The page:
“Knowledge,” Joyce Appleby reminds us, “begins with memory.” With the historiographical turn toward postmodern modes of discourse in the early 1980s and 1990s, the epistemological relationship between knowledge and authorial power has characterized the debate over how best to interpret the past. If memory is the beginning of knowledge, then historians must understand how the past has been remembered individually by participants in historical events and collectively by racial and ethnic groups, regions, and nations after these events have passed. Divisive and contentious events such as the Civil War and Reconstruction, the Civil Rights Movement, and media-driven modern warfare have created situations in which the “truth” of that experience depends largely on the position of the contributor. Postmodernist theorists argue that this subjectivity of the truth colors all historical writing, and whether or not one accedes to the more extreme positions of these thinkers, it is difficult to deny the subjectivity inherent in using memory as a methodological category. By examining the process through which memory transforms from an immediately lived experience into institutional or collective memory narrated as history, historians may better understand the subjectivity intrinsic to postmodern historiography.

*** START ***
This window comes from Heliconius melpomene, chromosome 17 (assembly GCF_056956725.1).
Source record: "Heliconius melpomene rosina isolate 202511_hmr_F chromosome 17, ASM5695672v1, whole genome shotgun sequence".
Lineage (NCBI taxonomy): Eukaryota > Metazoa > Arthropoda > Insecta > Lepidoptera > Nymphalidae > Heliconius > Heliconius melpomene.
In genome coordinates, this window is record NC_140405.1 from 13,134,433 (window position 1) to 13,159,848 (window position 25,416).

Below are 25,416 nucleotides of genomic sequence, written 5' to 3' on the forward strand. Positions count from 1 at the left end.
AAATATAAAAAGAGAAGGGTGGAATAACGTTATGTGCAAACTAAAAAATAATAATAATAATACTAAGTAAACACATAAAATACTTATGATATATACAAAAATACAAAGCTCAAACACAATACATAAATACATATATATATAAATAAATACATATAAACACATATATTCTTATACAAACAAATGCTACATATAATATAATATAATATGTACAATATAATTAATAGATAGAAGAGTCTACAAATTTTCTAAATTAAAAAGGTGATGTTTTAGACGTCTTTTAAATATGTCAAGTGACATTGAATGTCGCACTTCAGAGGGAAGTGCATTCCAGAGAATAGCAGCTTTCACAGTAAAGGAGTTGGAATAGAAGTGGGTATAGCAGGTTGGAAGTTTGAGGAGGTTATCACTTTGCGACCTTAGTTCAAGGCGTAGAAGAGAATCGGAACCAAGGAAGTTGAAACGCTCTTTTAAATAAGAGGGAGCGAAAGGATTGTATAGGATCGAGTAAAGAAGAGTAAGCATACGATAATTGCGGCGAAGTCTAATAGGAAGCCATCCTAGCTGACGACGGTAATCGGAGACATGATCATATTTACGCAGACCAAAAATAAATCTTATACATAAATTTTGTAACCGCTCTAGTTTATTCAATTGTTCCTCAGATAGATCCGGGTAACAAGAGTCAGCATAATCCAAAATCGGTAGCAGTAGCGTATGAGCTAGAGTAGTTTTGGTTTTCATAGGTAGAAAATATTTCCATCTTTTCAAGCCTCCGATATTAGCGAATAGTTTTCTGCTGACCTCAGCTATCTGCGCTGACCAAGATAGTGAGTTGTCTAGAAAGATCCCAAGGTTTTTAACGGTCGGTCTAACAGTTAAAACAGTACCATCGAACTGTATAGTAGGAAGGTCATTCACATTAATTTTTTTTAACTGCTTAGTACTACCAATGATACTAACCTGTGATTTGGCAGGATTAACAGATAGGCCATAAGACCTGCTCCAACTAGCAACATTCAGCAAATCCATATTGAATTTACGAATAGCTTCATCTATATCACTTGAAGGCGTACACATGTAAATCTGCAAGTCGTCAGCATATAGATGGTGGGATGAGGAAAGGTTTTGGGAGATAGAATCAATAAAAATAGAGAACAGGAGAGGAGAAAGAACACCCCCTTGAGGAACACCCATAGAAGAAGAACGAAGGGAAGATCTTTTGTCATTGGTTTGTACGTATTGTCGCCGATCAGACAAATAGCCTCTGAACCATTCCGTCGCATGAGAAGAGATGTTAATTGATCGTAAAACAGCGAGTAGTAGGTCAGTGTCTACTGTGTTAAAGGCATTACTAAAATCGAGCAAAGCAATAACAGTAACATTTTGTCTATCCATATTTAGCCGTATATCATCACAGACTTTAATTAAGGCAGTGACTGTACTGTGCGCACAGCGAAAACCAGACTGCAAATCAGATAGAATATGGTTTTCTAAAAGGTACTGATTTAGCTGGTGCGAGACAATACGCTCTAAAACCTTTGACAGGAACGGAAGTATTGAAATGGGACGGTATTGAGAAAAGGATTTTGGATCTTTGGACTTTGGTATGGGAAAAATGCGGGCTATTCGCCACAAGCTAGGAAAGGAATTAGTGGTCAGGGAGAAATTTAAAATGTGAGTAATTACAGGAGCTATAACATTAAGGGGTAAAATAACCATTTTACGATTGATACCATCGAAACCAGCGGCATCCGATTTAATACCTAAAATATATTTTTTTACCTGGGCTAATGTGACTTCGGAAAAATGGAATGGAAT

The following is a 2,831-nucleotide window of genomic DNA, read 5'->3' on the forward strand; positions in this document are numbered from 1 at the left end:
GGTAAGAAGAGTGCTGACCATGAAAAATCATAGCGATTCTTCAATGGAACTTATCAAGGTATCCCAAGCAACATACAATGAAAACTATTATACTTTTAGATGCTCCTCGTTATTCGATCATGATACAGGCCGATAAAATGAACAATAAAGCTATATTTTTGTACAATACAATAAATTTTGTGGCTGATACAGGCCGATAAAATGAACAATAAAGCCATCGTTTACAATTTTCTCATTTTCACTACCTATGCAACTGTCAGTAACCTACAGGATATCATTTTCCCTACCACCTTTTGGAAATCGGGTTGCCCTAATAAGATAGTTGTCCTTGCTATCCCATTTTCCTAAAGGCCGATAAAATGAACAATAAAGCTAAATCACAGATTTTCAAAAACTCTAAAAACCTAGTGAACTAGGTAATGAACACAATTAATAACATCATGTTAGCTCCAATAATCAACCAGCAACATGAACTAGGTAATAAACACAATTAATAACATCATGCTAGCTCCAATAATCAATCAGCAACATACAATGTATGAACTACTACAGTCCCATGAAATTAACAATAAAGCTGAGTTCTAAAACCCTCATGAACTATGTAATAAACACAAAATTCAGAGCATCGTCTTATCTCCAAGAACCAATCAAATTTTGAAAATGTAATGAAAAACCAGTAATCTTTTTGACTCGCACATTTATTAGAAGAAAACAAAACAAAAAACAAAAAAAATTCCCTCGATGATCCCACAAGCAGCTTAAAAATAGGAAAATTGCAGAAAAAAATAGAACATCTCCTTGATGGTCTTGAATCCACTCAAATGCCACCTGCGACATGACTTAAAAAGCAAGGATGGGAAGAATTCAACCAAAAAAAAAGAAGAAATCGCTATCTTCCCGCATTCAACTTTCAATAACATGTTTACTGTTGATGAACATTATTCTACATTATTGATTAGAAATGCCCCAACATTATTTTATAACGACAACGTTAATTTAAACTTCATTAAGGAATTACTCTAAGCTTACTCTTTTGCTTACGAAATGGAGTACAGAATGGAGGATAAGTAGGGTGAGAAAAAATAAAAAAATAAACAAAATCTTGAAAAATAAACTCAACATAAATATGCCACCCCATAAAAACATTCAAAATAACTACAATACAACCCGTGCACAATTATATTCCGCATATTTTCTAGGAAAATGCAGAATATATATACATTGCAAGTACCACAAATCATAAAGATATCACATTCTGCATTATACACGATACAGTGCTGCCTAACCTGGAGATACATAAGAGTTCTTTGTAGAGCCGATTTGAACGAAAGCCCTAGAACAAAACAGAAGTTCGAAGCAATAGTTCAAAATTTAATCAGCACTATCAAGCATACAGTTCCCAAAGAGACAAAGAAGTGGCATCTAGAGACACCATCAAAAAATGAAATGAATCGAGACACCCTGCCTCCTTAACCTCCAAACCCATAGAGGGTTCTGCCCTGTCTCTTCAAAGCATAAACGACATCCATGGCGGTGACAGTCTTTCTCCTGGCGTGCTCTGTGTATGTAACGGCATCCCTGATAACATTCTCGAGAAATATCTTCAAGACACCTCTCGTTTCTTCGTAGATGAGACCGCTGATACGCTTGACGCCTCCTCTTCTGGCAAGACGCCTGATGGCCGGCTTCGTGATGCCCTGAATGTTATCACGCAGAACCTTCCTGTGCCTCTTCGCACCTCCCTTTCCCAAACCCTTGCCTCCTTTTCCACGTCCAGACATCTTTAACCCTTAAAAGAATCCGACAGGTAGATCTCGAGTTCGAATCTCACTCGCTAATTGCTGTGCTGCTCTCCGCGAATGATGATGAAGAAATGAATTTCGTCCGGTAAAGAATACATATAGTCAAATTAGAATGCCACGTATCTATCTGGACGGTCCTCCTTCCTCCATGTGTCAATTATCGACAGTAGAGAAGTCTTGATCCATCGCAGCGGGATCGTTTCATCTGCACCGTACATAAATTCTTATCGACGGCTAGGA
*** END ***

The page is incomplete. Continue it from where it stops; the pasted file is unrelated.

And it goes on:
According to Appleby, at its most basic level, the creation of history consists of the continuous process of translating memory into text, and in the postmodern sense of the term “text”, these “written histories are exposed to the critical scrutiny of unknown, unseen outsiders.” In other words, once memory is committed to history, it becomes an object open to the historiographical interpretation of later scholars, regardless of their ability to objectively ascertain the validity of those memories. Postmodern deconstructions of these texts, in the Foucaultian sense, operate by revealing the unconscious omissions of their writers—or “rememberers”—and by acknowledging the multiplicity of meaning derived from even the most authoritative texts. Similarly, the fact that one account of an event can be construed in so many diverse ways indicates that “there is no stability in language” and, perhaps implicitly, none in memory either. If historical texts are generated from remembered events and these texts lack a dependable objective stance, does this suggest that memory, too, is impossible to condense into a reasonably objective account of an event?